While some would have us believe that the global COVID-19 pandemic has brought revolutionary change to consumers’ eating and food purchasing patterns, the fact is that most of the consumer behaviors and drivers we see emerging today were already in play. The pandemic has simply reinforced and accelerated these fast-evolving opportunities for food and beverage makers.
Moreover, today’s financial pressures will further fast-track these trends. Eating more meals at home, cooking more from scratch, healthier eating, greater use of supplements, maintaining a well-stocked pantry, and splurging on gourmet ingredients/indulgent treats are behaviors traditionally accelerated during recessionary times (IRI 2020a).
As of mid-May, 11% of consumers had changed their food purchases to save money; 18% of those who were laid off did so (Parker and Roerink 2020). While today’s hourglass economy will force some consumers to trade down from premium-priced foods and beverages, the diversity of personal values—and consumers’ willingness to pay for products that deliver on those values—will ensure ongoing support for specialty food, natural/healthy products, and convenience-driven offerings.
Some consumers will increasingly turn to more sophisticated private label options to meet their value needs, particularly as they seek out health-promoting products in response to wellness concerns triggered by the pandemic. Fortunately, the private label industry is well positioned to serve value seekers with a wide array of healthful products. In fact, private label marketers named clean label/free-from as their top business opportunity for 2020 (FMI 2020a).
For the eight-week period ended May 17, 2020, sales of private label natural foods significantly outpaced sales of conventional natural products in the categories of frozen breakfast foods, nut/seed butters, chips/pretzels/snacks, frozen/refrigerated meats, refrigerated plant-based meats, sweeteners, shelf-stable fruits/vegetables, and vitamins/minerals (Ramsey and Peters 2020).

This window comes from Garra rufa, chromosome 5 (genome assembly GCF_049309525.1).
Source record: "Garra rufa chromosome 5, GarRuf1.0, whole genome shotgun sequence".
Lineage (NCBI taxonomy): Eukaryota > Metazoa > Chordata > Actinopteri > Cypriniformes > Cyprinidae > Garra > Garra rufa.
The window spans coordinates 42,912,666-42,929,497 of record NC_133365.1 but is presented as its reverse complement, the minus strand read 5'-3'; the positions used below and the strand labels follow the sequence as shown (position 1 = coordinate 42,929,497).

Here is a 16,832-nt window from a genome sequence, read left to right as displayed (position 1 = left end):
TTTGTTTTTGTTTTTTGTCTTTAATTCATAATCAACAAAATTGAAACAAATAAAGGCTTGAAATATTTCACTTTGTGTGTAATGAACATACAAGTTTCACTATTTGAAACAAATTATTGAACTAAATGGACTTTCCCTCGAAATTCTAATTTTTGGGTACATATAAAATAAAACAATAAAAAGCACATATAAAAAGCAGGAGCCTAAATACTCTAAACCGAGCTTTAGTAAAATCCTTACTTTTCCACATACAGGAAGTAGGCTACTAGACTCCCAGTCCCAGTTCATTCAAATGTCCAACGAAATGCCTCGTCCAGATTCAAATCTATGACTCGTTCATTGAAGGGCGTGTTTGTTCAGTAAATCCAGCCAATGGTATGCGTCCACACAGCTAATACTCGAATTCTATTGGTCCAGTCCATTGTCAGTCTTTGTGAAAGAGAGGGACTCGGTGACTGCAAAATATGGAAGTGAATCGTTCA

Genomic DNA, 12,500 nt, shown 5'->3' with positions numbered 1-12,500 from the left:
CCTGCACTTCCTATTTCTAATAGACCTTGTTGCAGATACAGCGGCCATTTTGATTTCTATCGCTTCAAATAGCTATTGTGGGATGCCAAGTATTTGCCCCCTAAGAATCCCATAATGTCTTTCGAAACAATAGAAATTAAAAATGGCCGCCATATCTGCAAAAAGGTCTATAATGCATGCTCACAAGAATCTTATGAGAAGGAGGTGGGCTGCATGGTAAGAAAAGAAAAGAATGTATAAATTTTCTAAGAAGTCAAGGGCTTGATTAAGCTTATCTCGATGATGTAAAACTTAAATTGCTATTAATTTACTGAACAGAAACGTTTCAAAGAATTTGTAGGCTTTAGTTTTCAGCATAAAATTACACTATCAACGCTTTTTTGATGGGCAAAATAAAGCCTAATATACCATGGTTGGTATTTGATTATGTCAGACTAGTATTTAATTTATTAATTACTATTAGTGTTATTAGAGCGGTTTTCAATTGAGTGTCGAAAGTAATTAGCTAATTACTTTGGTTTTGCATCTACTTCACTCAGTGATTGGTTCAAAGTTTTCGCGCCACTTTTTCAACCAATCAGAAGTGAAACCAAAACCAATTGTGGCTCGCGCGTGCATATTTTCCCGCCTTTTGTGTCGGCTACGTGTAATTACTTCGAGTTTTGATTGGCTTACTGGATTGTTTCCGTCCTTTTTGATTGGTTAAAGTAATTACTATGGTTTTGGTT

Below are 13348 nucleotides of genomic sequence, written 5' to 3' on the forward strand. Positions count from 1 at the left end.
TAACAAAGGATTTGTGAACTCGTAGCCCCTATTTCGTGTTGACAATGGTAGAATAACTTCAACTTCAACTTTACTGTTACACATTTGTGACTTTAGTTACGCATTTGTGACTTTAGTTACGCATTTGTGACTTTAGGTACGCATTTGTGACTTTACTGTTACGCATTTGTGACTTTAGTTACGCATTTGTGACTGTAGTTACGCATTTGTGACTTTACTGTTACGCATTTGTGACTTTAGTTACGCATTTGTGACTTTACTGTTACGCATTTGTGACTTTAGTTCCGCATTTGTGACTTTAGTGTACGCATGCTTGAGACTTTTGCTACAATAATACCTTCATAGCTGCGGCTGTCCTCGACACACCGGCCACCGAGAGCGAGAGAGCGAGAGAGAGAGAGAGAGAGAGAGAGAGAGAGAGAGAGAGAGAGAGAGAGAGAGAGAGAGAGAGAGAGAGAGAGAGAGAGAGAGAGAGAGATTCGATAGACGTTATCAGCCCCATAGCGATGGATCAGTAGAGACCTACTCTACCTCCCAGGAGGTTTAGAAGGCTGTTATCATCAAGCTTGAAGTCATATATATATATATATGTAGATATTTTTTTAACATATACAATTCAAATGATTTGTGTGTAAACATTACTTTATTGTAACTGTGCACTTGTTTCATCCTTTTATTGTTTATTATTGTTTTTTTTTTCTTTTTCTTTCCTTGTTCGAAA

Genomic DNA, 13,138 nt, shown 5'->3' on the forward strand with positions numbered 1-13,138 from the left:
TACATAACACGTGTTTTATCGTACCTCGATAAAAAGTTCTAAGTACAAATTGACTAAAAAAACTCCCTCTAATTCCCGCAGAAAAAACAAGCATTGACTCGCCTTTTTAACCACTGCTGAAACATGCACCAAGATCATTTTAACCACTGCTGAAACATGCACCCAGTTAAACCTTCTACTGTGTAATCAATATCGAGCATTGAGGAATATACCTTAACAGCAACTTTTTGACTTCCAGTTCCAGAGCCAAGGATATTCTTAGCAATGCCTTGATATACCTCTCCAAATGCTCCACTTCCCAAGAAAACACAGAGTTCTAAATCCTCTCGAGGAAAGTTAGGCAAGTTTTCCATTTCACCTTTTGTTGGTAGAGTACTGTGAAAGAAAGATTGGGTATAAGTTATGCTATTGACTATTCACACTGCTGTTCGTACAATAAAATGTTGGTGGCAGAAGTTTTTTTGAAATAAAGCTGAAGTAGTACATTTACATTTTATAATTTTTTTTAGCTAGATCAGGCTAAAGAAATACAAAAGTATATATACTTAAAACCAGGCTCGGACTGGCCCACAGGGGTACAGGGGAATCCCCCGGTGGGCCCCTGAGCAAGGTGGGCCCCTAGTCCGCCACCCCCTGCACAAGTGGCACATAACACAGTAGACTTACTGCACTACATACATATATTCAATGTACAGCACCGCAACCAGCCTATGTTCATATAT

And the specialty product pipeline will be full. In 2019, 53% of the best-selling new foods and drinks came from small or very small companies (IRI 2020b).
Perhaps most important, accelerated food spending levels driven by the COVID-19 crisis have prompted widespread experimentation, ranging from first-time purchases of meat alternatives to more use of meal kits. For food and beverage marketers, the opportunity will be to keep these new buyers after the pandemic is past (Ramsey and Peters 2020).
It should be noted that specialty foods, once synonymous with gourmet foods, have evolved into a group of more culinarily sophisticated, ethnic, and often natural/fresh foods and drinks that generally command a premium price, are of high quality, and are more likely to be produced by smaller and/or artisan producers. They include foods sold in specialty gourmet, natural organic, and ethnic food stores as well as the specialty sections of mainstream grocery retailers.
The number of meals eaten at home has been on the rise for the past few years and will continue to grow. In 2019, more than 80% of evening meals, as well as 37% of restaurant dinner fare, were eaten at home (NRA 2019a). Only 50% of baby boomers now visit a restaurant at least once a week (Technomic 2018).
It is significant that the pandemic has helped to reverse the decline in cooking/preparing meals at home, especially from scratch. Among the 85% of consumers who report the pandemic has altered their eating habits, cooking more at home was by far the largest change, cited by 60%; changes in snacking came in a distant second, noted by 26% (IFIC 2020).
Half of consumers surveyed in mid-May said they’re continuing to prepare more meals at home (FMI 2020b). One-quarter were making more meals from scratch than before the pandemic (Parker and Roerink 2020). Ironically, “scratch made” was No. 6 on the list of top culinary trends predicted for 2020, a prediction made before COVID-19 created a “new normal” (NRA 2019b).